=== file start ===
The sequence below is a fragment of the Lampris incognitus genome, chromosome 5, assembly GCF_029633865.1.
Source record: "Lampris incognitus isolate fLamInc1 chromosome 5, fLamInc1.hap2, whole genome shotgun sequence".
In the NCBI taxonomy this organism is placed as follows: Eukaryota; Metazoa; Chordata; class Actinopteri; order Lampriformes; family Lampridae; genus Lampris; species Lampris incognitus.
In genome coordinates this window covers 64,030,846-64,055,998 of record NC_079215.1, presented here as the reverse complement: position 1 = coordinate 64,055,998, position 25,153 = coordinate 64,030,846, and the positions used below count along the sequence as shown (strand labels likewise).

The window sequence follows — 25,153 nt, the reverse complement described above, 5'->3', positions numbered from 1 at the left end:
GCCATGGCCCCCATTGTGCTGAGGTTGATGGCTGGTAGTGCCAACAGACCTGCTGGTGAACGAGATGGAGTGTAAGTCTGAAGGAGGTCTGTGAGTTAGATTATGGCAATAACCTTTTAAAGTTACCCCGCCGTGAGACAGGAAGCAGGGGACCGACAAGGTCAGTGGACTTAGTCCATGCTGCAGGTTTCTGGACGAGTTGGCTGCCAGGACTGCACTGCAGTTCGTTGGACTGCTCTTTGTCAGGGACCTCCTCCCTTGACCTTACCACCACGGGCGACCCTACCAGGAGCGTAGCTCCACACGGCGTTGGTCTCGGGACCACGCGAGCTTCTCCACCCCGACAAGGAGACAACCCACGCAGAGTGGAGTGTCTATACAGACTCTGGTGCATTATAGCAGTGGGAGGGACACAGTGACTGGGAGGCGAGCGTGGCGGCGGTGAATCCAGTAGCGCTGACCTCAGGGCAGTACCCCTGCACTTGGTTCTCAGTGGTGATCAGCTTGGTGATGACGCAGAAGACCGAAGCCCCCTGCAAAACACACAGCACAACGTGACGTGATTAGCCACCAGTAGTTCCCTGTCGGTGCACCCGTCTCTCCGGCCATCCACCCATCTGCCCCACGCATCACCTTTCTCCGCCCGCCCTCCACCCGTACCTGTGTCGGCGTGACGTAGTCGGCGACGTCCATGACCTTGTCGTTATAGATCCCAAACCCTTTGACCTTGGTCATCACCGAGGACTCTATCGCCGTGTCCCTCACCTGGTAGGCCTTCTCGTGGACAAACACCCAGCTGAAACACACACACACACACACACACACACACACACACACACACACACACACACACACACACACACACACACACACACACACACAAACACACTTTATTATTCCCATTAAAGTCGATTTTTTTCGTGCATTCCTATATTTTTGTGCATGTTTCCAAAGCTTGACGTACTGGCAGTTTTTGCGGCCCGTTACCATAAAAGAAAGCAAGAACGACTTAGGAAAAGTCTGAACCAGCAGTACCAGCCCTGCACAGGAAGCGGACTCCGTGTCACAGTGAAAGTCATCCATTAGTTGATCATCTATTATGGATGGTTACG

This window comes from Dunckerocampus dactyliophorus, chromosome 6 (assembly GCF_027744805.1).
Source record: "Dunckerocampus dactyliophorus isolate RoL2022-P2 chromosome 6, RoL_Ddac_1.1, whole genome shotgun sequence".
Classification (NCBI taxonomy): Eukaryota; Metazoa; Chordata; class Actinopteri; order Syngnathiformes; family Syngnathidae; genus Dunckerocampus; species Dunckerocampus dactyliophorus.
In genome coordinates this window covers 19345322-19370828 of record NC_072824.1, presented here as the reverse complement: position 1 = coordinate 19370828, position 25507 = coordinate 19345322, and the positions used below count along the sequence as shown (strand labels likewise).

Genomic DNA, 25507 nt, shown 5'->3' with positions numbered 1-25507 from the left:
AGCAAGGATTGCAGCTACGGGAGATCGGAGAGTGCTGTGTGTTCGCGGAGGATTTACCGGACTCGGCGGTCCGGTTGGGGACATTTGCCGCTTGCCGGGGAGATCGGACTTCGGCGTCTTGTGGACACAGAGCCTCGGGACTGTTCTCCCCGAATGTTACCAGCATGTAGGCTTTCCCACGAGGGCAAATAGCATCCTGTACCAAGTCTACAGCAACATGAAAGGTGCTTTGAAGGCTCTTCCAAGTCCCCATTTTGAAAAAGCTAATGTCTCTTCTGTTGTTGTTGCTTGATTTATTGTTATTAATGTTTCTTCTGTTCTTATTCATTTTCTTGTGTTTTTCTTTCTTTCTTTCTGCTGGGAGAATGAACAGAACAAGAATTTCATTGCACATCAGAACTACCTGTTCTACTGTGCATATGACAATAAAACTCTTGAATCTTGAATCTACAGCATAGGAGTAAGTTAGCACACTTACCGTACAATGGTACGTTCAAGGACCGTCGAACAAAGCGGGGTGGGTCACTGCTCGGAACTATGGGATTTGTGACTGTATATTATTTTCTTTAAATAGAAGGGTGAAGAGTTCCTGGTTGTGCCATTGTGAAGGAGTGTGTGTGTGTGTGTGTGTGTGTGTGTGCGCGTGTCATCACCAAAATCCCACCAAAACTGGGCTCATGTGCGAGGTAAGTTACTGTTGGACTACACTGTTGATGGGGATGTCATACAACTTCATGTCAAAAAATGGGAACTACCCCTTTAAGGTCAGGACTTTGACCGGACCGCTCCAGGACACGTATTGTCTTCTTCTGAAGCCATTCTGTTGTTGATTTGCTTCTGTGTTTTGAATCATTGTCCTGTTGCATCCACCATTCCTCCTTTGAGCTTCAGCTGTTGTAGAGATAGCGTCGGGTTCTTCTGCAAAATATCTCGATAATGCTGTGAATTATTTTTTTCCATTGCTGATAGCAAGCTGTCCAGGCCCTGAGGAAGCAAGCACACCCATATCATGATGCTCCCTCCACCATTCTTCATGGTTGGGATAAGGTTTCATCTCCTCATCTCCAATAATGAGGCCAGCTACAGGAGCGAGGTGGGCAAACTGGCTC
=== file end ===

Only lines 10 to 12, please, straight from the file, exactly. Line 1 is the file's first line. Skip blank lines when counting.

In genome coordinates this window covers 19345322-19370828 of record NC_072824.1, presented here as the reverse complement: position 1 = coordinate 19370828, position 25507 = coordinate 19345322, and the positions used below count along the sequence as shown (strand labels likewise).

Genomic DNA, 25507 nt, shown 5'->3' with positions numbered 1-25507 from the left:
AGCAAGGATTGCAGCTACGGGAGATCGGAGAGTGCTGTGTGTTCGCGGAGGATTTACCGGACTCGGCGGTCCGGTTGGGGACATTTGCCGCTTGCCGGGGAGATCGGACTTCGGCGTCTTGTGGACACAGAGCCTCGGGACTGTTCTCCCCGAATGTTACCAGCATGTAGGCTTTCCCACGAGGGCAAATAGCATCCTGTACCAAGTCTACAGCAACATGAAAGGTGCTTTGAAGGCTCTTCCAAGTCCCCATTTTGAAAAAGCTAATGTCTCTTCTGTTGTTGTTGCTTGATTTATTGTTATTAATGTTTCTTCTGTTCTTATTCATTTTCTTGTGTTTTTCTTTCTTTCTTTCTGCTGGGAGAATGAACAGAACAAGAATTTCATTGCACATCAGAACTACCTGTTCTACTGTGCATATGACAATAAAACTCTTGAATCTTGAATCTACAGCATAGGAGTAAGTTAGCACACTTACCGTACAATGGTACGTTCAAGGACCGTCGAACAAAGCGGGGTGGGTCACTGCTCGGAACTATGGGATTTGTGACTGTATATTATTTTCTTTAAATAGAAGGGTGAAGAGTTCCTGGTTGTGCCATTGTGAAGGAGTGTGTGTGTGTGTGTGTGTGTGTGTGTGCGCGTGTCATCACCAAAATCCCACCAAAACTGGGCTCATGTGCGAGGTAAGTTACTGTTGGACTACACTGTTGATGGGGATGTCATACAACTTCATGTCAAAAAATGGGAACTACCCCTTTAAGGTCAGGACTTTGACCGGACCGCTCCAGGACACGTATTGTCTTCTTCTGAAGCCATTCTGTTGTTGATTTGCTTCTGTGTTTTGAATCATTGTCCTGTTGCATCCACCATTCCTCCTTTGAGCTTCAGCTGTTGTAGAGATAGCGTCGGGTTCTTCTGCAAAATATCTCGATAATGCTGTGAATTATTTTTTTCCATTGCTGATAGCAAGCTGTCCAGGCCCTGAGGAAGCAAGCACACCCATATCATGATGCTCCCTCCACCATTCTTCATGGTTGGGATAAGGTTTCATCTCCTCATCTCCAATAATGAGGCCAGCTACAGGAGCGAGGTGGGCAAACTGGCTC